Categories let you identify—and thereby manipulate, group, and search for—items by that identification. You can use them to flag an email, contact, or task in a task-oriented way and then use that information to facilitate the way you work. The problem is, this feature is missing in IMAP accounts. The good news is categories are still there; the bad news is you'll have to jump through a few hoops to make them accessible. In this article, I'll show you how to assign categories when using IMAP accounts.
Note: Categories, at least for now, can cause issues when syncing—so I can't promise that your devices will sync and display them properly. Perhaps that's why Microsoft removed the interface options. But most people report that they're working fine for them. If you're using Mail 365, the feature is available for existing messages in your Inbox. I'm working with Office 2016 on a Windows 10 64-bit system, but the instructions will be similar for Outlook 2010 and 2013.
Internet Message Access Protocol (IMAP) retrieves email information. IMAP allows access from multiple devices, which many of us are now using. The main difference between IMAP and the earlier Post Office Protocol (POP) protocol is syncing. POP downloads email to a local client and then deletes the message(s) from the server. In today's mobile world, POP is no longer adequate for many of us. Microsoft also has its own brand-specific protocols: MAPI, Exchange Server, and Exchange ActiveSync. In addition it offers in-the-cloud access across multiple platforms and products.
If you have Outlook 2010 or later and you let it configure your account, you probably have an IMAP account. You can quickly see what type of account you have by clicking the File tab and choosing Account Settings from the Account Settings dropdown. Your account protocols will appear in the Account Settings dialog, as shown in Figure A. Be careful not to change any settings while checking.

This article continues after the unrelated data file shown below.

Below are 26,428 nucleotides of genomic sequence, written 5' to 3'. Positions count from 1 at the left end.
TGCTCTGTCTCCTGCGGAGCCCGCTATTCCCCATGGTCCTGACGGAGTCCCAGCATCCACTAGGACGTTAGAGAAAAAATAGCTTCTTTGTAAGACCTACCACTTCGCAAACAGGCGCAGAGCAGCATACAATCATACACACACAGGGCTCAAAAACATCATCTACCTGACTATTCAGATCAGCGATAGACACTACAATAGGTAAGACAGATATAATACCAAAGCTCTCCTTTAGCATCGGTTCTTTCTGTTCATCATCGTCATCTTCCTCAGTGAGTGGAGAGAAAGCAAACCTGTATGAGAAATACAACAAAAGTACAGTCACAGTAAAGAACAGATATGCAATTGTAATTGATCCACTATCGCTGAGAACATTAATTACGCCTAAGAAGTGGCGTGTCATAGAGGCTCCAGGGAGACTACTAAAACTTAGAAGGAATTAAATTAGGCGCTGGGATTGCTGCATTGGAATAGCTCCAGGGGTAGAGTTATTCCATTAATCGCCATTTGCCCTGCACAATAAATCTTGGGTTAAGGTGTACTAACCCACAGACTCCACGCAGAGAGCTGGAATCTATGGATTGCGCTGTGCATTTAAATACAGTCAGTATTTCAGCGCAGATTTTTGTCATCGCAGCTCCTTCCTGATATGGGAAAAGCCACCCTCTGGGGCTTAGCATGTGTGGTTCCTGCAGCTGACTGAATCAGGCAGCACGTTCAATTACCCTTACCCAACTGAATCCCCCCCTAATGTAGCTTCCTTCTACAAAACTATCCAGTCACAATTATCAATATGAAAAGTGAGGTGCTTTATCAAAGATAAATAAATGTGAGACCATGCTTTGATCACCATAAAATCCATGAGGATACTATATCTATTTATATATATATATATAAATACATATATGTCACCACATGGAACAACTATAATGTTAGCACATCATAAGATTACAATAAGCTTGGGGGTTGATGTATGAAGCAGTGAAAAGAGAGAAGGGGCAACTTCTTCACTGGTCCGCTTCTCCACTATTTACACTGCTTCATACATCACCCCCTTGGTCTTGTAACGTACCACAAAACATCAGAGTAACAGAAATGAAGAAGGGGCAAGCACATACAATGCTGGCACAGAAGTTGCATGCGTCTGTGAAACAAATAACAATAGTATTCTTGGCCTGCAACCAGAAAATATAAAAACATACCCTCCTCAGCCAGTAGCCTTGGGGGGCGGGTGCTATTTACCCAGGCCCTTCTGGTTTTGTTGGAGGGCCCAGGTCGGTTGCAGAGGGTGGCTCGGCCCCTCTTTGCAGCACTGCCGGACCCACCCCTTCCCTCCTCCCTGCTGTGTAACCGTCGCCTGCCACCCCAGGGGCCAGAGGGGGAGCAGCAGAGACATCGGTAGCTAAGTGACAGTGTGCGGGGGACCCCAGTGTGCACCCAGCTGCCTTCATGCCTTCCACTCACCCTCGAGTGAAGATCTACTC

Outlook sets most accounts to IMAP.
If you're familiar with Outlook's Categories feature, you know that it's an option in the Tags group. If that option isn't there, it's almost certain that you have an IMAP account. Outlook versions 2010 through 2016 will (usually) force you into the IMAP camp. You can convert an IMAP account to a POP3 account, but you'll lose the in-the-cloud syncing capabilities. It's also a tedious process and I don't recommend it.
For better or worse, categories aren't available via the interface for existing messages—and that's a problem because that's where this feature's real power lies. Nor can you choose the feature from the right-click submenu. While in Reading Pane view mode, you can't open the Tags dialog (the dialog launcher isn't available). If you open an existing email, you can open the dialog, but Categories is unavailable, as shown in Figure B. You can assign a category when creating a new message, but it requires a few extra steps in an IMAP account. We'll exploit that capability.
Categories is dimmed.
Fortunately, you don't have to convert your IMAP account to a POP3 account to reclaim categories; you can use shortcuts assigned to the categories. To see these shortcuts, open a new message (click New Email in the New group on the Home tab or press [Ctrl]+N). Then, click the Tags dialog launcher. In the resulting dialog, choose All Categories from the Categories dropdown. Outlook will list the default categories (Figure C). If there aren't any, just use the New option to create them. At this point, you can check a category to assign it to the new email message. After assigning one category to an existing message, you can right-click it in the message window to assign others. It's a lot of work, but shortcuts eliminate most of those steps.